Film: “Pasanga 2”; Cast: Suriya, Amala Paul, Karthik Kumar, Bindu Madhavi, Vidya Pradeep and Ramdoss; Director: Pandiraj; Rating: **1/2
There isn’t much to rave about in Suriya’s “Pasanga 2”, which is fun in parts but otherwise feels like a long-drawn counseling session for audiences on how to treat children with Attention Deficit Hyperactivity Disorder (ADHD), and is strictly targeted at the middle and upper middle class families. This leaves us with the question whether this disorder is highly prone only in kids raised in an urban environment? As a doctor points out, the kids in the film – Kavin and Nayana – are hyperactive only as they are devoid of any physical activity.
When we’re first introduced to the two seven-year-old protagonists, who are extremely mischievous and make their parents’ lives nightmarish, we don’t quite understand if they’re really suffering from ADHD, and if you’re a parent watching the film and have no idea about the disorder, you might leave the hall in a state of confusion. From what I gathered, the film isn’t actually about kids suffering with the disorder, but about parents who mistake their child’s irregular and partly eccentric behavior as ADHD, and that’s very common in most cases. While it’s good that this angle is being addressed, sadly it doesn’t get articulated in the way it’s supposed to be.
As much as you want to appreciate director Pandiraj’s effort to address an important issue, which he could’ve have done with little more subtlety, you can’t help but wonder why do all these filmmakers always show what we already know but rarely offer a different perspective to look at things. Along the way, “Pasanga 2” becomes a film about social reform and targets the educational system, especially the way schools function.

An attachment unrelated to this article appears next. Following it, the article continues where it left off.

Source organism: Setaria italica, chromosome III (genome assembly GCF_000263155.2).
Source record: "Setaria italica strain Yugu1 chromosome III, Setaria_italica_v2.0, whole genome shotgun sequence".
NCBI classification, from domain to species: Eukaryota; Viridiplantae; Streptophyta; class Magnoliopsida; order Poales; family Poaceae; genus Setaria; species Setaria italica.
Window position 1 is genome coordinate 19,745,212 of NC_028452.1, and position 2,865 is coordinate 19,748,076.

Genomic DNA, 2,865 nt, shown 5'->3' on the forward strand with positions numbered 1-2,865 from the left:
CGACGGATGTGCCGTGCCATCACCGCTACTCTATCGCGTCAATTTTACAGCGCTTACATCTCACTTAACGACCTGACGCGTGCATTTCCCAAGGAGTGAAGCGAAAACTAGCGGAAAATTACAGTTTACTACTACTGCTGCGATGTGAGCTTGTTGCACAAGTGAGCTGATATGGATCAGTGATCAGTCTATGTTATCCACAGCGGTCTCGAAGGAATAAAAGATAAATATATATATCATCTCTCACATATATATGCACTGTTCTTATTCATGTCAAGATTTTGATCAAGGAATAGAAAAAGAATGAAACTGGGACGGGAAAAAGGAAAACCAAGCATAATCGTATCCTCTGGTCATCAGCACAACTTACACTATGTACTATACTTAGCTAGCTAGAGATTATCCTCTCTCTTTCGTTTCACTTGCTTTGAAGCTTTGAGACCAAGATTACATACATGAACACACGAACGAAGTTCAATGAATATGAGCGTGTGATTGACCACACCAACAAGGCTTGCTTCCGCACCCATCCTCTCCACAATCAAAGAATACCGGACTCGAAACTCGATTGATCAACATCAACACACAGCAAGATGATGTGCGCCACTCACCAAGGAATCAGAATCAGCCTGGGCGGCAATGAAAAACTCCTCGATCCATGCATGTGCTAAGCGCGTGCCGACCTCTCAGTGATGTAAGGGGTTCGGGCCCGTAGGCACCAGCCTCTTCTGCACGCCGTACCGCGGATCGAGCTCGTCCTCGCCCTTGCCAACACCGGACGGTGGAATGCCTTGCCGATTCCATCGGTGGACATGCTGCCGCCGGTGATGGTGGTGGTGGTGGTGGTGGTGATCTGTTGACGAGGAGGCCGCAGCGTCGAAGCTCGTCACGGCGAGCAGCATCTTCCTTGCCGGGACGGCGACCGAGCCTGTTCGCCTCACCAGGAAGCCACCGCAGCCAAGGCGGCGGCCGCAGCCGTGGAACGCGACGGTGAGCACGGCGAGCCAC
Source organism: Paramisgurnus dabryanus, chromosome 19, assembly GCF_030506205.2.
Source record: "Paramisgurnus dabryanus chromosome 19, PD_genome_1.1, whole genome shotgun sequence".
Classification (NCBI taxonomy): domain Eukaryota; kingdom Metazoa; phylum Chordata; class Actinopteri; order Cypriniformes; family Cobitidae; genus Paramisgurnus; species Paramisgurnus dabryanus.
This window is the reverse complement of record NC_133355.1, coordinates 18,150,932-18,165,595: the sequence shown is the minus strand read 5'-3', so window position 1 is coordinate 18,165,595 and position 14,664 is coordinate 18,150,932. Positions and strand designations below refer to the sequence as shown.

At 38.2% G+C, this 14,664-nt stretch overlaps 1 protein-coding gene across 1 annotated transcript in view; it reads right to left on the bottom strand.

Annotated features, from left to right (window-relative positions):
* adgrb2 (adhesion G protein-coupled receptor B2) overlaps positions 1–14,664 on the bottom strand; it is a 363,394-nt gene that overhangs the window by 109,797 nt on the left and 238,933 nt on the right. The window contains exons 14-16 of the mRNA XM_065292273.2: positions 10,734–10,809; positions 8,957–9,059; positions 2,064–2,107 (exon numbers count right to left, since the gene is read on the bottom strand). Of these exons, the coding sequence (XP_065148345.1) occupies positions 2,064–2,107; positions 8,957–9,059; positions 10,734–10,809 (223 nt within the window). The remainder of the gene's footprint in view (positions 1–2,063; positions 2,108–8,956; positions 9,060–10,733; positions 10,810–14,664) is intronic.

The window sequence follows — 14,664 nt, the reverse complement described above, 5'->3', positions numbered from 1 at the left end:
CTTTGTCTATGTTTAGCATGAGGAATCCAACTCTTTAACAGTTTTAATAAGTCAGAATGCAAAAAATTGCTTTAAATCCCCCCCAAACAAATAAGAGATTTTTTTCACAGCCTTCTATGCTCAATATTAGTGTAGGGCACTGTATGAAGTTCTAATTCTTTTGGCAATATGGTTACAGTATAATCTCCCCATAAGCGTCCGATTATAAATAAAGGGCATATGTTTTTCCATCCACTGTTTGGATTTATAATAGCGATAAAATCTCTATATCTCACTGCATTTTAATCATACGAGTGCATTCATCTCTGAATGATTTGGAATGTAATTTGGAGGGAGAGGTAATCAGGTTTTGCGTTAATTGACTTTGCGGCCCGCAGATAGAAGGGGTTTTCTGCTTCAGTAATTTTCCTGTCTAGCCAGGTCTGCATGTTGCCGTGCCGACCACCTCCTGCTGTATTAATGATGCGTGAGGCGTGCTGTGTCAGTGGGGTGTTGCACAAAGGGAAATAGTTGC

It makes both cheeky as well as blatant digs at private schools by pointing out how they favour only smart kids, in a bid to boost their reputation, and how life in a hostel is nothing less compared to the one behind bars. Does this mean government schools are any better? There’s a lovely dialogue in the film and it goes like this – a father says that he believes in his daughter and not the school she’s sent to. Or you could also say a kid who wants to learn will do so irrespective of the school he’s put in. As parents, the decision to send their kids to the school of their choice totally rests with them and nobody has the right to correct them. It also depends on their spending capability, because education doesn’t come cheap nowadays.
The film goes a tad overboard in making a point about schools and in the process becomes too preachy, and that’s where it all goes downhill. Wish it focused more on the lives of the kids and made “Pasanga 2” even more entertaining and children-friendly and less educative. Even the scenes featuring Suriya, who plays an extend cameo, are a delight to watch, but there’s still some sense of pretentiousness in his portion.